GPs braced for 'enormous' workload from vascular screening

GP practices face a greater than expected rise in chronic care workload resulting from the NHS Health Check programme after research showed it will pick up more cases of vascular disease than first thought.

Dr Khunti: Practices offering the checks will take on huge chronic care burden (Photo: Pete Hill)
Dr Khunti: Practices offering the checks will take on huge chronic care burden (Photo: Pete Hill)

Prevalence of diabetes and CKD among eligible patients was found to be higher than had been expected by the programme's organisers.

The DH had predicted 20,000 cases would be diagnosed through the programme each year. Experts now expect at least 158,000 cases to be found, meaning practices will have more patients requiring chronic care than first thought.

Lead author and Leicestershire GP Professor Kamlesh Khunti welcomed the extra benefits to patient health. However, he warned practices that are yet to offer the checks to expect the same ‘enormous’ increases in workload as experienced by practices in pathfinder areas.

He told GP: 'Lots of GPs are seeing this. Those implementing the checks are picking up a lot of people with diabetes, CKD or a higher risk of cardiovascular disease. Personally, I think it's great for patients, but it is a lot a work.'

He added that some practices have opted not to take on local enhanced services, fearing they may not cope with the extra demands on their surgery.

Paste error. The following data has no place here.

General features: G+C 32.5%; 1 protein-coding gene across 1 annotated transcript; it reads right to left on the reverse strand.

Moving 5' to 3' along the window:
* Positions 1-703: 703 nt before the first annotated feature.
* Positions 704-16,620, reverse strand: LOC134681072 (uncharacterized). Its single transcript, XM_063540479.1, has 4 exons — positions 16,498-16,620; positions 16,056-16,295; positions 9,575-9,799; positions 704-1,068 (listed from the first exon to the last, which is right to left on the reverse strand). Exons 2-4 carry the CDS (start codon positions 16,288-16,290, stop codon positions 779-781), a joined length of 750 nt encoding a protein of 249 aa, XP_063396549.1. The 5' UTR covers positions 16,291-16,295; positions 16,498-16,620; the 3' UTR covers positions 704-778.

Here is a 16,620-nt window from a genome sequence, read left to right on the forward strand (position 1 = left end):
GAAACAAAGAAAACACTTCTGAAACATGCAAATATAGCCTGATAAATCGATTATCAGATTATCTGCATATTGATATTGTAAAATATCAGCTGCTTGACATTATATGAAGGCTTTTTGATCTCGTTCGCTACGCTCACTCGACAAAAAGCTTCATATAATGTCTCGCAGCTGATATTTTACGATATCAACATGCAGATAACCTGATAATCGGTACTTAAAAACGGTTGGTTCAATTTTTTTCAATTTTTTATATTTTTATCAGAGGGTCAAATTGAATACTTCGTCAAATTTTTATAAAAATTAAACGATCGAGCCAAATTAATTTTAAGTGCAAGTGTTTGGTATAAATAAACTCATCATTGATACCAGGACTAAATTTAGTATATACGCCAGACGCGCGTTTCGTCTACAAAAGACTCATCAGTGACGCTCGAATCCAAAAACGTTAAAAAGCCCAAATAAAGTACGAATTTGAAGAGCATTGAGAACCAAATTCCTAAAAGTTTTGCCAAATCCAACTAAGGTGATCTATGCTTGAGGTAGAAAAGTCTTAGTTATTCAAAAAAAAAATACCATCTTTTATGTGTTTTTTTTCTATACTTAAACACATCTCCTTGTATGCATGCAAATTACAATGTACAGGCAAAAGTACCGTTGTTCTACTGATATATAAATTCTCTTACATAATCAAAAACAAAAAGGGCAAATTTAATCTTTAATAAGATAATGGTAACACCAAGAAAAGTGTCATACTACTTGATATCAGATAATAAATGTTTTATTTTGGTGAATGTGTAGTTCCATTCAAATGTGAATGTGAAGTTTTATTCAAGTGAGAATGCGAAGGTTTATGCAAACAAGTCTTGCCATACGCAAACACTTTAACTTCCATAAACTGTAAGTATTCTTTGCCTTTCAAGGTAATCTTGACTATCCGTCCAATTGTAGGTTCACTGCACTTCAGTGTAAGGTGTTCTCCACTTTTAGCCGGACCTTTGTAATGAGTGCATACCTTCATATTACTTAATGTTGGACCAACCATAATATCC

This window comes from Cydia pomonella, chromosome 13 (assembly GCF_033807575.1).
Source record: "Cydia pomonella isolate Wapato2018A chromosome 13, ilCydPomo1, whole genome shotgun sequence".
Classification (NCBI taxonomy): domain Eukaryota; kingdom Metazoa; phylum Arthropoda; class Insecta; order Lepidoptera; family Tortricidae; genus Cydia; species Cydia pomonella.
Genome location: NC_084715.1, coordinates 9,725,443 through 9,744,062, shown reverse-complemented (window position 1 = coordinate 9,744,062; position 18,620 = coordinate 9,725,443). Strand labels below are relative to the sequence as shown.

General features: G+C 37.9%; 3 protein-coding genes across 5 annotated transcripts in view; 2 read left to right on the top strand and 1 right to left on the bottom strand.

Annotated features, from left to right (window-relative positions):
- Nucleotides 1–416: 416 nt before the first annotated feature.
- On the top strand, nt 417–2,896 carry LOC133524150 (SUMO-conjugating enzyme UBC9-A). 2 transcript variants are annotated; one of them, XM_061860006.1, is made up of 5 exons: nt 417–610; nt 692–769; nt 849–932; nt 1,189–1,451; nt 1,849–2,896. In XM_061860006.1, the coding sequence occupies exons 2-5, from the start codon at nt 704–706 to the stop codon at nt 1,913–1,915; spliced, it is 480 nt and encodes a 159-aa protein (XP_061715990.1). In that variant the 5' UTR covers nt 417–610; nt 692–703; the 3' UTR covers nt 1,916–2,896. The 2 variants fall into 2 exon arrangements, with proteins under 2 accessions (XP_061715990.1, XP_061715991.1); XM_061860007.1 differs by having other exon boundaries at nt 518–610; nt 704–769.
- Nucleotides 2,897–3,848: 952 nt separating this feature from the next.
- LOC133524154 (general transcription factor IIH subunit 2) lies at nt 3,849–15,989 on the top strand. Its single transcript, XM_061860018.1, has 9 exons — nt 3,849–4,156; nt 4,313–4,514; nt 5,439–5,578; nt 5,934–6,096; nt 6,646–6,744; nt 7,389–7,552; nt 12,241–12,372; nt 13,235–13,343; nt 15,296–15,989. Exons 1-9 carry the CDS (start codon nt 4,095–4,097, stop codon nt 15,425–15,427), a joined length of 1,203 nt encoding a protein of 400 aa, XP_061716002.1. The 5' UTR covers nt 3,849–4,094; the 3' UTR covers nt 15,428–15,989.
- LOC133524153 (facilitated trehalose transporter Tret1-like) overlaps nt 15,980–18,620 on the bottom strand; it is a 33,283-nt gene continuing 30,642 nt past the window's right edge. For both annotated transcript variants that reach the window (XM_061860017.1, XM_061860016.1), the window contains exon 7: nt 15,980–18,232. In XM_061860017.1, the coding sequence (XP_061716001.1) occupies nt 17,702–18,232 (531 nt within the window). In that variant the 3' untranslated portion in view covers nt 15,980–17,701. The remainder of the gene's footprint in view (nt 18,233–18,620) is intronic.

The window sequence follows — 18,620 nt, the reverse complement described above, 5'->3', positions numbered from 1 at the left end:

Underestimated impact
The NHS Health Check programme aims to invite 3m people aged 40-74 for vascular checks each year to prevent thousands of cases of stroke, heart disease, diabetes and kidney disease.

Official figures recently showed the scheme is struggling to persuade patients to attend checks, while GP leaders warn practices may abandon them due to mounting workload.

In the research, part-funded by the DH, a University of Leicester team analysed data for 3,707 patients who participated in a screening study. These participants were eligible for the NHS programme, and about 24% were of South Asian descent.

Participants had an oral glucose tolerance test and were asked for details of smoking status, alcohol consumption and medical and family history.

This screening detected 172 cases of type 2 diabetes and 278 cases of CKD. A total of 363 patients had impaired glucose regulation (IGR) and 656 were at high risk of cardiovascular disease.

Over a third of all participants had at least one of these vascular risk factors.

Researchers estimated that if the NHS programme provided 1.4m checks a year, an uptake rate of 45%, it would detect at least 51,569 new cases of diabetes and 124,651 cases of IGR.

There would be 234,320 people placed at high risk of cardiovascular disease, and 111,265 cases of CKD would be found. Even more cases would be detected if uptake reached the DH target for commissioners, set at 75%.

Patient uptake of the national programme currently stands at 48%.

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